JISHOU, HUNAN — I suppose I should not be surprised that Chinese adolescents can be as catty and mean-spirited as Americans are, but two incidents this week still bug me. I need to vent, so if you want to skip all this drama, go ahead.
To set up incident number 1, I need to explain my oral English examination format. Modeling the Cambridge Business English Certificate exams, I meet two (sometimes three) students at a time for about 20 minutes. I test them on vocabulary and pronunciation, then give them a topic on the spot to talk about between themselves for a few minutes. There is usually time left for me to ask them a few questions to verify listening comprehension and coach them on pronunciation issues.
Students sign up for these sessions in class about two to three weeks in advance. With more than 200 students to evaluate, I’m booked pretty tight.
A couple of days ago, I was scheduled to meet three girls — roommates, as it turns out — who I will call A, B, and C. And B are among my best students in their class; their spoken English is not perfect, but they can chatter away at fairly high speed in English. C is a less motivated student, and much quieter in class. If students had been picking members for softball teams, I suspect she would have been one of the last ones that one team would have reluctantly picked. You know what I mean. I certainly do.
Anyway, C told me that A and B, seeing that their roommate (and supposed “best friend”) was the odd girl out, told her she could join them for the examination.
The hour of destiny arrived and I found only C outside my office waiting. She explained, abashedly, that her “best friend,” A, had called her 20 minutes before the appointment and told her that, since C’s English skills were so poor, A and B didn’t want to share their exam time with her. She should meet with me alone.
Mind you, this poor girl, C, had to explain this to me in English with less than 20 minutes to prepare. She was able to do it lucidly and unambiguously, and even request that I not tell her fair-weather friends that she had shared this information with me. Poor English skills? Uh-uh, girl friend.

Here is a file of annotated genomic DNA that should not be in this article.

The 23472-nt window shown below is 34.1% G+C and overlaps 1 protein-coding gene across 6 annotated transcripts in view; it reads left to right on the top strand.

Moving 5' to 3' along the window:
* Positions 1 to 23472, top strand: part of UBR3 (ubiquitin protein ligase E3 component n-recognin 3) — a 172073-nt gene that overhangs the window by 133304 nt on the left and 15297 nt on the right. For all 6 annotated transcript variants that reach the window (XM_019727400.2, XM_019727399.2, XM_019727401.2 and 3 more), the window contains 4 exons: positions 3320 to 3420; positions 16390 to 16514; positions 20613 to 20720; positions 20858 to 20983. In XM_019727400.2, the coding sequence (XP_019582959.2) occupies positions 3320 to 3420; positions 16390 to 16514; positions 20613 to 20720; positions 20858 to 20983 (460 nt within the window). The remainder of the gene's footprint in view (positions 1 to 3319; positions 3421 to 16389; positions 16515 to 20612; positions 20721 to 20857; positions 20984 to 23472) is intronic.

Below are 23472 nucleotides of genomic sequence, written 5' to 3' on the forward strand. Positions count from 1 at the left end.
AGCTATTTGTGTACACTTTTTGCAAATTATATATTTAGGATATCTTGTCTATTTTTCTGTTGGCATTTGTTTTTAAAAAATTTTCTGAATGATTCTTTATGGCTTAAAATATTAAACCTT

OK. They aren’t perfect. She has some pronunciation issues. She confused the word “taxi” with “test,” which had me totally confounded for about five minutes. Why would two girls agree to share a cab with her, then at the last minute tell her to get out? When I realized taxi = test, it made a lot more sense. Well, in a way.
C suffers from a serious lack of self confidence. She swore to me that her pronunciation was poor, yet did as well as, and in one case better than, A or B. Her original college plan, she told me, was to study interior design, but her parents required her to study English on the mistaken assumption that English majors stand a better chance in the crowded Chinese job market than design majors. They clearly don’t hang around with the rich folks who inhabit the big cities here with ginormous flats begging for some original design work.
[Amateur’s aside: Interior design in China is, I am sorry to report, boring. I love my friends here dearly, but their homes are stark and cookie-cutter like. I feel like I’ve been transported back to a 1980s Architectural Digest photoshoot every time I visit someone’s new home.]
C told me that she had to obey her parents, though she does not especially love English. Convinced that her skills were atrocious, she was visibly surprised when I told her that, in fact, her pronunciation was not at all poor — I have a few freshmen who are nearly unintelligible — and that with some effort, she could overcome her vocabulary and grammar issues. I also suggested she pick up a sketch pad and some pencils and start drawing in her spare time. The five-week winter holiday starts next week, after all.
As I promised, it didn’t let on to A and B that C had spilled the beans, nor did I point out to any of the three that their internal divisions totally fouled up the rest of my schedule for that afternoon. I’m still debating how to address the schedule fuck-up with the class next term without pinpointing the ABC team as the culprit.
On to incident 2. The night after the ABC caper, I was chatting with my friend, K, on QQ. In the course of our conversation about her employment woes, which I will share later to give you an idea of how Chinese bosses work her, I told her about these girls. K asked me if they were roommates, and when I said they were, replied, “Oh, then it definitely wasn’t about her English. It was some girl thing.”
Then K offered her own experience as a for-instance. Basically, in their senior year, one of her roommates would spread nasty gossip about her when she was out of the room while the girls played cards. When K returned to the dorm, the others would fold up the card game and go about their nightly ablutions, not speaking one word to K. This went on for months, until their graduation.
I have no idea why that one roomie had it out for K. Maybe it was some personality problem — K, dear girl, is rather outspoken — or jealousy about K’s academic prowess. Or something else that I, as a mortal man, will never fathom because I’m male and they aren’t.
It gave me added insight into my friend, and her classmates, whom I have all taught, but it also made me realize that people are people, no matter where they live or how they grew up. I suppose that’s good to know, but in these two cases, very sad.